In retrospect, I can’t believe that things went as smoothly as they did at W&L. Without a “drifter” to help keep the tutorial moving, I had no delusions that all the students would end the day with a completed model of a church – but I was pleasantly surprised by our progress. I’m also not going to say I was as serene as a yoga instructor when we noticed that the toolkit interface for SketchUp on Mac – which all of the students had – was completely different than the one I have always used on PC. Fortunately, the IQ Center at W&L was quick on the draw. In a swift and decisive move, they switched out the students’ personal Mac laptops with a bank of PCs and we forged ahead confidently. The only thing they could not fix was the fact I woke up with a cold and had to croak my way through the last 30 minutes of class.

I am proud to say that there was an audible cheer when both sides of the room successfully cut out windows for their scaled 3D church at the end of the day. It bears repeating that there is no substitution for experience, and I learned a lot from my third time teaching Trimble SketchUp. As I walked to the garage and spoke to Sarah Sprenkle about how the day had gone, I was a little worried that I had set one of the groups of students on a very difficult path. The week before I had worked with this group at the Scholars’ Lab on refining their idea for a DH project, and they seemed excited by the idea of building a 3D model of Lee Chapel. After that meeting, I decided to cut the photogrammetry lesson I planned in half and run with Chad’s SketchUp tutorial. Yesterday I saw the model of Lee Chapel the students created on their project page here, and I was floored by their execution in such a short time. 3D modeling software has a notoriously steep learning curve, and I have seen professional educators thrash through it with what can best be described as “Bug Rage” – but the students at W&L were never intimidated by it.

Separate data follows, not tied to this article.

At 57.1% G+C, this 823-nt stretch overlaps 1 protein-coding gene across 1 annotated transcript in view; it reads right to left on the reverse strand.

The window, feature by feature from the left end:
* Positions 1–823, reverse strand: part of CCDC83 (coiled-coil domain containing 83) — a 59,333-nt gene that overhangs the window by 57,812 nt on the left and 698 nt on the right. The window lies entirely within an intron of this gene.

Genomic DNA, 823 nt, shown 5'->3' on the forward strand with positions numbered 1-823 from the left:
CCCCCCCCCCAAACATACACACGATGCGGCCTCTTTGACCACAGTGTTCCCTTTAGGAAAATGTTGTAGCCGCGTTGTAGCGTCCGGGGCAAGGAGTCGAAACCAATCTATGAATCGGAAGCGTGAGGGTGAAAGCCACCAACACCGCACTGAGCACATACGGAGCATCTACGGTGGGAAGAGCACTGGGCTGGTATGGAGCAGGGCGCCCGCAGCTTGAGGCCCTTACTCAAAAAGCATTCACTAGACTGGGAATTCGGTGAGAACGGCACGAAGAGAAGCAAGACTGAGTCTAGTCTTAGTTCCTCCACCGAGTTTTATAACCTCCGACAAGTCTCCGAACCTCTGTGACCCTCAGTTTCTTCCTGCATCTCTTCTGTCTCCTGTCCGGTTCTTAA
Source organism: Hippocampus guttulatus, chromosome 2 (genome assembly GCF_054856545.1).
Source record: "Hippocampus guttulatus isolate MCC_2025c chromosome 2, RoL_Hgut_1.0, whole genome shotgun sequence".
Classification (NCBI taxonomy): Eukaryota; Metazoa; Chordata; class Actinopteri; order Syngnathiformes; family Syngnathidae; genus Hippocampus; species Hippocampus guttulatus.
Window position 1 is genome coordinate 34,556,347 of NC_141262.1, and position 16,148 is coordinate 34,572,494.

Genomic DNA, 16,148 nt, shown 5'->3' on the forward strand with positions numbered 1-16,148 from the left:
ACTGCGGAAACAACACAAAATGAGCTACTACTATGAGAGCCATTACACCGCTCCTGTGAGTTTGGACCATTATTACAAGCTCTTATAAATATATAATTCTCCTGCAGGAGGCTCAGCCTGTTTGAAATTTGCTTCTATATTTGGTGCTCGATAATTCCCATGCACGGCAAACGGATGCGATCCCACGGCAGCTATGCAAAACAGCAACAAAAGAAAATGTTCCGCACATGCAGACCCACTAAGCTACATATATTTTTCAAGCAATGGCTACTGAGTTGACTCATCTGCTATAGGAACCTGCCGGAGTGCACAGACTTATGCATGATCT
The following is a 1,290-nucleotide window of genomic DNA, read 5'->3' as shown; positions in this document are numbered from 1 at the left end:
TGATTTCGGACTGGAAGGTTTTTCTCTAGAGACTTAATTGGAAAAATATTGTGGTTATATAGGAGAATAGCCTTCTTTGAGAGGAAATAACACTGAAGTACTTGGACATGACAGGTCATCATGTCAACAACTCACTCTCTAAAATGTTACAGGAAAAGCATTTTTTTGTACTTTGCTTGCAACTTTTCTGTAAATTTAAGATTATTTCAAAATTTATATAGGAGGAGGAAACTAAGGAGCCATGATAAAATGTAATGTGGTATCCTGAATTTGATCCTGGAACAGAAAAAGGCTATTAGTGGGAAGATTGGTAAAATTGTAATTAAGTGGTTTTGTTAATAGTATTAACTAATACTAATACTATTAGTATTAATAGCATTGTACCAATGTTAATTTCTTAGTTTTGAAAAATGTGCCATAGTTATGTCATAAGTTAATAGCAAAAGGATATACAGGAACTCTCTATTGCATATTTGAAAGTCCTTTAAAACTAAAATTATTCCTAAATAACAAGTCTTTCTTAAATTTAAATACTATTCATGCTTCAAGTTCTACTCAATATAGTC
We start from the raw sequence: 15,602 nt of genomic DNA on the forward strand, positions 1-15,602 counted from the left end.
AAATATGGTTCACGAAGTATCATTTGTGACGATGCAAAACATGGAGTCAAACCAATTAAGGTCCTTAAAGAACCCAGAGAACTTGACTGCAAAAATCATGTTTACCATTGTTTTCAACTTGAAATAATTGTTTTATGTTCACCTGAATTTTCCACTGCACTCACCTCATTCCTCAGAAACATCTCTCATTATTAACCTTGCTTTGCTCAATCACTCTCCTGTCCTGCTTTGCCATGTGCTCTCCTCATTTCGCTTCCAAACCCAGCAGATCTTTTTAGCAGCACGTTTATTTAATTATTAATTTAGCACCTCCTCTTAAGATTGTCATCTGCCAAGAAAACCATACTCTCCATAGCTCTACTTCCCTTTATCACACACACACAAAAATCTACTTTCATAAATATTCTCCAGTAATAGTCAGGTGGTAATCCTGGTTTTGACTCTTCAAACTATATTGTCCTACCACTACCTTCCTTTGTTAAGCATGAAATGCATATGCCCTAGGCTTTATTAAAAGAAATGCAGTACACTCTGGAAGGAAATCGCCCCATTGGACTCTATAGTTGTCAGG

My final thought may seem ambiguous given my praise of the Lee Chapel group’s SketchUp model, but I think my future courses will not use Trimble SketchUp as the applied software for 3D modeling of heritage sites. As I told the students at the time, SketchUp is “simple” in comparison to more powerful software packages like 3D Studio Max, but in its attempt to anticipate a user’s workflow, it fails to introduce new users to the basic units of 3d modeling – polygons. The result is a process that is not particularly intuitive, and creates a system where the only sure way to correct a mistake is by reversing via the “undo” button. My advisor here at UVa, Prof. Lisa Reilly and I are constructing a Fall 2014 course on Digital Humanities methods for art and architectural historians that will include 3D modeling, so the lessons I have picked up from teaching and observing the students at W&L will have immediate impact on our syllabus. With additional class time, I may use SketchUp as a brief intro to the process of “rough-sketching” a scaled, 3D building, but after witnessing the success of the Lee Chapel group at W&L, I am less hesitant to offer students a more powerful/complex software solution. The optimal arrangement would include a 3D Studio Max drifter, but with a bit of preparation and students with the right attitude, I think I can handle the lessons solo again.

Thanks for reading, and thanks to W&L for a great experience.

Cite this post: Ed Triplett. “One Teach, One Drift”. Published May 15, 2014. Accessed on .